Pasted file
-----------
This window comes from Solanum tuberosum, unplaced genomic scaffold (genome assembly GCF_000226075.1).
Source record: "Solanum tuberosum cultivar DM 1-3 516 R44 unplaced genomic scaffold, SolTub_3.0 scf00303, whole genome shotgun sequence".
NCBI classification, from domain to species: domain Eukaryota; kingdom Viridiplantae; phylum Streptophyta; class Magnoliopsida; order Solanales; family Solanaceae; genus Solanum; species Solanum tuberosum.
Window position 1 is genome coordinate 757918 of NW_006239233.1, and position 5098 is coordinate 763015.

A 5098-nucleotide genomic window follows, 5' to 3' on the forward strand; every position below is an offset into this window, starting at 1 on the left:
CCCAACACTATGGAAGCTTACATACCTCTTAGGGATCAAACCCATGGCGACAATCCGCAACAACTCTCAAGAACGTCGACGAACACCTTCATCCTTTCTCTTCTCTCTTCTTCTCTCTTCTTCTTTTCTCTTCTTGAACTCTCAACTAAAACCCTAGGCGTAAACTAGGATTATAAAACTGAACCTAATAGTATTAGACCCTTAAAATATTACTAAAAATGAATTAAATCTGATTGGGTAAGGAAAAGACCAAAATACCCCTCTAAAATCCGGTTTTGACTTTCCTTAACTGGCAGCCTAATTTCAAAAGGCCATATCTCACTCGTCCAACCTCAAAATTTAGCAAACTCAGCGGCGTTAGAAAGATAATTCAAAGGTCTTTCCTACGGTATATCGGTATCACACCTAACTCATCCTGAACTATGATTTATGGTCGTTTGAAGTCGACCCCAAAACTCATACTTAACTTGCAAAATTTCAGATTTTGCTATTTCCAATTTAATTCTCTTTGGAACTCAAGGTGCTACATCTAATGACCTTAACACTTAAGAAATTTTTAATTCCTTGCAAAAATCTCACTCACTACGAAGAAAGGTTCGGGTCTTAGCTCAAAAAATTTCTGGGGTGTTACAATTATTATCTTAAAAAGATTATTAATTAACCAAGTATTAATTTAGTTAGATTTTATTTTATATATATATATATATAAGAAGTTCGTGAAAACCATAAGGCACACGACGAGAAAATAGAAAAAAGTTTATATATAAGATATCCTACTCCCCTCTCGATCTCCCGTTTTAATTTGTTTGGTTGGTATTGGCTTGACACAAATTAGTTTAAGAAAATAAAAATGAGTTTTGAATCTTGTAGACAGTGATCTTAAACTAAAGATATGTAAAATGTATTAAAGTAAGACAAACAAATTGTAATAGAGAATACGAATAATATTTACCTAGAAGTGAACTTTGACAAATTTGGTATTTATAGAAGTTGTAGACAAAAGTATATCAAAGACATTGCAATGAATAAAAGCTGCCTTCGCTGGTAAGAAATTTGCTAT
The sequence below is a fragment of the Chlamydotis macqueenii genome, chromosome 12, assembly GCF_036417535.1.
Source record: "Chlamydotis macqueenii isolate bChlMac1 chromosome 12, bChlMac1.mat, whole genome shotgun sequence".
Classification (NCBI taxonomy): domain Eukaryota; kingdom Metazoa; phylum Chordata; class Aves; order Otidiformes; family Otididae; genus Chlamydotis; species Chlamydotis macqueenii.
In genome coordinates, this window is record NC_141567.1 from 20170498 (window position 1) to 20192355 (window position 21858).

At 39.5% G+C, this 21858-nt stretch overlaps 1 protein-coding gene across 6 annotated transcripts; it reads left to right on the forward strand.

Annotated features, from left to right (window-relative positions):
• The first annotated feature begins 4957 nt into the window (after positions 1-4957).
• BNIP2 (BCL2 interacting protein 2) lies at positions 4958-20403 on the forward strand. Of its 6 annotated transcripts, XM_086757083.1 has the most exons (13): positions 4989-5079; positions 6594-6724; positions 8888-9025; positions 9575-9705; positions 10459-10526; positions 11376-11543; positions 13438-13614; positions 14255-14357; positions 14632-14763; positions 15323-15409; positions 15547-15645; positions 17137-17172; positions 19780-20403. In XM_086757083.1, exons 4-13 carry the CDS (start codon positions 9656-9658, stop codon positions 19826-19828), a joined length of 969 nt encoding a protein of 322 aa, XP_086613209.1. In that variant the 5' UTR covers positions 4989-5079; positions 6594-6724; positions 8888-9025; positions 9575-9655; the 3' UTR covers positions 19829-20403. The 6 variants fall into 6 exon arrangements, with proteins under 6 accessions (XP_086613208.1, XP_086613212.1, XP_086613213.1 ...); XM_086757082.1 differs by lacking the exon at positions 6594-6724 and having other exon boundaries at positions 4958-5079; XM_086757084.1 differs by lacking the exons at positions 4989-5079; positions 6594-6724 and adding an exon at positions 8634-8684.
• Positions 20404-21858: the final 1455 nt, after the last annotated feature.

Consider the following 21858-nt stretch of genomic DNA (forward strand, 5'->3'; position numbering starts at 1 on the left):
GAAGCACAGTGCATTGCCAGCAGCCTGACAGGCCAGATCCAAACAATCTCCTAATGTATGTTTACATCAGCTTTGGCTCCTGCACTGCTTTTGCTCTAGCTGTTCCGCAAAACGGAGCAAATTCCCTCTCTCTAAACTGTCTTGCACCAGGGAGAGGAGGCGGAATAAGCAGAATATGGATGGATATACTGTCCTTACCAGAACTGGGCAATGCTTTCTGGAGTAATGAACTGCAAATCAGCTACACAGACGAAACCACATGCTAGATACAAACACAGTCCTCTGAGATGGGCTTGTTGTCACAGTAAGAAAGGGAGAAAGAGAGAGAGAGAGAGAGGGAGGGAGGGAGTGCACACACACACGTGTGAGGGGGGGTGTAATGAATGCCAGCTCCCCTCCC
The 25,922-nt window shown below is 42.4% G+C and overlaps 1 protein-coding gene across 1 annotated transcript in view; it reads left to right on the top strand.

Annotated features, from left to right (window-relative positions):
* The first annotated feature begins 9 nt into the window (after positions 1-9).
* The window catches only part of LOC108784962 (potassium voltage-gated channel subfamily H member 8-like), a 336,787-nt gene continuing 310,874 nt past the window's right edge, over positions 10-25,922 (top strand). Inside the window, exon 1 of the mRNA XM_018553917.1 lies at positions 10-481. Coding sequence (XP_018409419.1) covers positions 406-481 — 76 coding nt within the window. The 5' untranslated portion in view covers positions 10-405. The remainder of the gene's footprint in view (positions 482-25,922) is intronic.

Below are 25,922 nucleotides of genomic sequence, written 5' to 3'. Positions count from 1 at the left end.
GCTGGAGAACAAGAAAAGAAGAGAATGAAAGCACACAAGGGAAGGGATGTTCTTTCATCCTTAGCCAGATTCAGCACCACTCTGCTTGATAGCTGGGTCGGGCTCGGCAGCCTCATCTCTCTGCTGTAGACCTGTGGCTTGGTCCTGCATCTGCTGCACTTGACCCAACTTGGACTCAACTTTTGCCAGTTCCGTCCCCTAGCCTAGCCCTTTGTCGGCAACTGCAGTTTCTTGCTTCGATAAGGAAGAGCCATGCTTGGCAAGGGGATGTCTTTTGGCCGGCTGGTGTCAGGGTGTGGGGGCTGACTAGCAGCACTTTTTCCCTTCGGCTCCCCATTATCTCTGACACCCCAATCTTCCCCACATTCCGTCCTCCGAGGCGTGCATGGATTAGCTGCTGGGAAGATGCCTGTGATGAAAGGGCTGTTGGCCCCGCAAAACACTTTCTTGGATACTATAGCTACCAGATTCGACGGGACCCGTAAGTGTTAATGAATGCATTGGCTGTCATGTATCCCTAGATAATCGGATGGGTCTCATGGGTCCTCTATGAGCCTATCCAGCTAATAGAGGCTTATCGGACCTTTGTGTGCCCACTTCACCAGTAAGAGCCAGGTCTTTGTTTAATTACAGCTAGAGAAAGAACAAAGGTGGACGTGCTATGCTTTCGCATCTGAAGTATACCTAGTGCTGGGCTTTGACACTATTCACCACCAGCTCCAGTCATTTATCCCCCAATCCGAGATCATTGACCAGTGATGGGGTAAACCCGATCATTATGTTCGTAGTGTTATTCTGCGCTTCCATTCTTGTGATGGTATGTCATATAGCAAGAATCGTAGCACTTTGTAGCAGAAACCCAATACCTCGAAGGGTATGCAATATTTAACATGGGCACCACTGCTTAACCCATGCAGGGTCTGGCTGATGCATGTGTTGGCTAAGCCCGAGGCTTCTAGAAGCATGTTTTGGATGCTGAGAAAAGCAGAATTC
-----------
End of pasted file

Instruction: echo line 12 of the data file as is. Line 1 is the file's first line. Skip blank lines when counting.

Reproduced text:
Annotated features, from left to right (window-relative positions):